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Self immolation: an Uncommon Suicidal Method in Sri Lanka

4 June 2012 06:30 pm - 0     - {{hitsCtrl.values.hits}}

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Prof. Ravindra Fernando
Suicide is a complex behaviour that has biological, psychological and social implications. Marital disharmony, dispute among family members, broken love affairs, socio economical problems and underlying psychiatric disorders are some of the key reasons, for the higher incidence of suicide in Sri Lanka. Deaths from suicide reached a peak in Sri Lanka in 1995. Several interventions reduced the suicide rate of 48.7 per 100,000 in 1995 to 24.1 per 100,000 in 2005 (from the first in the world in 1995, we came down to seventh position in 2002). However it is still a major socio-economic problem.

In Sri Lanka, self immolation is an uncommon, but dramatic method of committing suicide. Although uncommon, it is a significant source of morbidity and mortality. Most of those, who commit suicide by this method, tend to be females with severe psychopathology. Self immolation has been considered a serious mental health problem throughout the world and especially in economically developing countries. Ritual self immolation has been long practised in India, though it is not practised in Sri Lankan context. In addition, suicide by burning and other self injurious behaviour which involve burning are sometimes considered to have religious overtones, which too is not relevant in Sri Lankan context.

In a study sponsored by the South Asian Clinical Toxicology Research Collaboration performed at Coroner’s court, Colombo, all deaths where a verdict of ‘suicide’ was given were studied for a period of one year Close relations or friends who attended the inquest were interviewed by medical officers. Age, sex, educational level, marital status, cause of death and reasons for the suicide were studied.

In this study, 151 deaths were documented and analysed. Out of that 51 deaths (34%) were due to self immolation. When deaths due to self immolation were analysed there were 39 females and 12 males, male/ female ratio being 0.315. Age/sex distribution of this group shows a predominance of females 76%. The majority (53%) were below 30 years of age.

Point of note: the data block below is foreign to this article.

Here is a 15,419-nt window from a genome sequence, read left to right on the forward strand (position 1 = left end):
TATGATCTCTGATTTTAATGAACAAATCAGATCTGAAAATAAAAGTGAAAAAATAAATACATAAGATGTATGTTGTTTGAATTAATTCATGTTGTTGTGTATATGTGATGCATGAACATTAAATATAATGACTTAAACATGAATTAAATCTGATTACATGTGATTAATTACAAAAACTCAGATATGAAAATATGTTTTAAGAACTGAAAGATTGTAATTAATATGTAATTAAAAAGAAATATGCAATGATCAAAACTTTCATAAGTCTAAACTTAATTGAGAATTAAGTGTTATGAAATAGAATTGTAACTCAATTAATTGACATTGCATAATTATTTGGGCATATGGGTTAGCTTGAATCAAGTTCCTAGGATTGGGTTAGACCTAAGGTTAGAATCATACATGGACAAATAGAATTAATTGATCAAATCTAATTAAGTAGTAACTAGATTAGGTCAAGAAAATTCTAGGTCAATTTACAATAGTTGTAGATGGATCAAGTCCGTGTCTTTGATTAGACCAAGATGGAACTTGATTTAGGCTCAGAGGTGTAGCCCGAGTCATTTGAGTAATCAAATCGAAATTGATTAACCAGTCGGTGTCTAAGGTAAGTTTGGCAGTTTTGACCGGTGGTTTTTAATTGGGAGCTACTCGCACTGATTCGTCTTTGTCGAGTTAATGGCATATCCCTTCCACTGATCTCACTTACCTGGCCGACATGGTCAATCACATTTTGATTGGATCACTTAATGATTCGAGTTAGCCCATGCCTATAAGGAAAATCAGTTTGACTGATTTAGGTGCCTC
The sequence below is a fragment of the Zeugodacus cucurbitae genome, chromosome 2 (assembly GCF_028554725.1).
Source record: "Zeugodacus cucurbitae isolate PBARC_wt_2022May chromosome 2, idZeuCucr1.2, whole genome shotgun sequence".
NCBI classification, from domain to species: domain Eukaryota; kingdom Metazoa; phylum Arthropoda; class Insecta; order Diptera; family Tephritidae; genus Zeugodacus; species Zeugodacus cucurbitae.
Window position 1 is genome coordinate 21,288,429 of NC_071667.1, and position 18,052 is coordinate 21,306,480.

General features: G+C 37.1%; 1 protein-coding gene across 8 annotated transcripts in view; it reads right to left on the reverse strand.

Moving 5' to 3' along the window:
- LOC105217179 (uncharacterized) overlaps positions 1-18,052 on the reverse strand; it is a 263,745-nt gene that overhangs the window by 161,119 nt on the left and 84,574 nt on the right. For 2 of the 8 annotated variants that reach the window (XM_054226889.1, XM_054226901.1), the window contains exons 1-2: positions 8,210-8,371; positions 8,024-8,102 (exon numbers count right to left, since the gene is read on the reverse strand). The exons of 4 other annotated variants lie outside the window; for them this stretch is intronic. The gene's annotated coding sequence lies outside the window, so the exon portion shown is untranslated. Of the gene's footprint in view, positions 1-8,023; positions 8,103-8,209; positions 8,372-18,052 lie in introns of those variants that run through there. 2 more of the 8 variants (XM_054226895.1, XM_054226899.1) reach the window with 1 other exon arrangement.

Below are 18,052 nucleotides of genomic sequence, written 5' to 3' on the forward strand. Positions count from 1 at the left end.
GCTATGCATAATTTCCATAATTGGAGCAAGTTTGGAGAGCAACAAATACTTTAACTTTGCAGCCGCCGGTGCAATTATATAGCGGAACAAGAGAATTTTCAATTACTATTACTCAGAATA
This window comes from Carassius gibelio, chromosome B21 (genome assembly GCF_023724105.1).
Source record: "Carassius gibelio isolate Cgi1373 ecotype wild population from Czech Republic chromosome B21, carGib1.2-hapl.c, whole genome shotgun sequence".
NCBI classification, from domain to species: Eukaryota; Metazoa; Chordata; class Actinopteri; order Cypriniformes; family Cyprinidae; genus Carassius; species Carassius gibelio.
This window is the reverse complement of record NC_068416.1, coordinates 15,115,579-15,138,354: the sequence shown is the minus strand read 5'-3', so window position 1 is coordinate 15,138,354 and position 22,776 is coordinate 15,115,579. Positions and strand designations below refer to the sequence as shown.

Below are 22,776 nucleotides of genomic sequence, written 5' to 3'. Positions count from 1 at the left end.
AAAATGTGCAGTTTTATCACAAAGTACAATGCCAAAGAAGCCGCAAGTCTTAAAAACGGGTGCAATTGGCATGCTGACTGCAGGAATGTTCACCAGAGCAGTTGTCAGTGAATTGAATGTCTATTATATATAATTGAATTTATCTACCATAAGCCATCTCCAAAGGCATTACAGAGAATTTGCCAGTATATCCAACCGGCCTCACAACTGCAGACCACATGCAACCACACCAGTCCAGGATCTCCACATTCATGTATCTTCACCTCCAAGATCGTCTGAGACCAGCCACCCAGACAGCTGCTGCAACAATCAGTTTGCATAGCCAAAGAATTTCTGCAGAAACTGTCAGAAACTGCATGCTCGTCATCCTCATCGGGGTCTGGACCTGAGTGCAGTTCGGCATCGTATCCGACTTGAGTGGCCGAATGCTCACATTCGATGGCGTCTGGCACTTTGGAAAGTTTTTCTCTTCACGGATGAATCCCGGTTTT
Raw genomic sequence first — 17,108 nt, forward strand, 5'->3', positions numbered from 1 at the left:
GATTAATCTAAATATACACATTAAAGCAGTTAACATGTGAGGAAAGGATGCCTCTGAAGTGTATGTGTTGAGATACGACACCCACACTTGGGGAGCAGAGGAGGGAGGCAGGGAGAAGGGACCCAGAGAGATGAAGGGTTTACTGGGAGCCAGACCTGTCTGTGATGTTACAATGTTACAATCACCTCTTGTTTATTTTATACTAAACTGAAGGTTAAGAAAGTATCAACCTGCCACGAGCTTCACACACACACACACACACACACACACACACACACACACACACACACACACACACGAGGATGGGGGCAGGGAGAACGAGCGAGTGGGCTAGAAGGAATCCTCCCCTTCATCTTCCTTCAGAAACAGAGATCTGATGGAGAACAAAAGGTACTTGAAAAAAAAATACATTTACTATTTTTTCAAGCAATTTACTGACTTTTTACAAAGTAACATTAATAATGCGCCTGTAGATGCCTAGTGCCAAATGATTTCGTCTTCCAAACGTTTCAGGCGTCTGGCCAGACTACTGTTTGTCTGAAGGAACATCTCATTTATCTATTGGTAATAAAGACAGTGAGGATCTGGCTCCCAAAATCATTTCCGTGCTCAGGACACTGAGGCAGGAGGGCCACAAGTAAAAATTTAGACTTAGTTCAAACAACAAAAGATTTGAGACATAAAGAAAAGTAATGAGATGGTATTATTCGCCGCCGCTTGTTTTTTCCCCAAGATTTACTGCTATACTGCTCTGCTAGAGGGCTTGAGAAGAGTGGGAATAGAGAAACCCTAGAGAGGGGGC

45% had school education up to grade 6 — 11. Altogether 14% had studied beyond the Ordinary Level Examination. Another 14% had no education at all.



Study of the employment status showed that 64.71% were unemployed and 22% had been working as skilled, semiskilled or unskilled workers. Only 4% were involved in Professional, Technical or Clerical related works. No one who committed suicide by self immolation was working in administrative and managerial sections. 82% were living with their families while only 8% were living alone. Self immolation took place inside their own residence in 70.5 9% of the cases and most attempts were made indoors (80%). 4 people (8%) had attempted suicide prior to this. However, out of them only one person had used the self immolation as the method in the previous attempt too. The others had used self poisoning, cut injuries and drowning as the method, during the previous attempt of suicide.

Commonest reason for suicide was dispute with the spouse/marital disharmony (45%). Other reasons were dispute with parents (10%), financial matters (6%), psychiatric illnesses (4%), unemployment (4%) broken love affair (4%) and organic diseases (4%).

Self immolation was the second commonest method used to commit suicide, and it is a major health and social problem, leading to slow and very painful death or horrific disfigurement. Poisoning (44%) is reported as the most common method, followed by hanging, jumping in front of a train, and drowning. Self immolation is generally thought to be less common. However, with at least 51 deaths in one year, it shows that burn suicide represents a very significant method of suicide. The true number of self immolation cases is probably higher than the 51 reported here.

The victims who committed suicide by self immolation were mostly young, married women who had interpersonal problems with their husbands which they could not handle. Marital disharmony was the main reason.

In conclusion, effective prevention policies are necessary, if this increasing problem of suicide is to be curtailed. Overall, suicide should be considered an increasing health, mental and socio-economic problem in our society. Therefore, it is necessary to implement prevention programmes and strategies to reduce the incidence rate of this problem. Future interventional activities should include empowering people to manage anger and conflicts, recognise and treat alcoholism and psychiatric illnesses.
The better treatment of mental illness in the population might ultimately save the high cost of the burn injuries and the deaths caused due to burns. The management requires a multidisciplinary approach and significant medical, psychological, occupational and social support. Increased awareness and education of the vulnerable individuals may be of benefit to prevent self inflicted injuries and deaths by burning.

Courtesy: Ceylon Medical Journal
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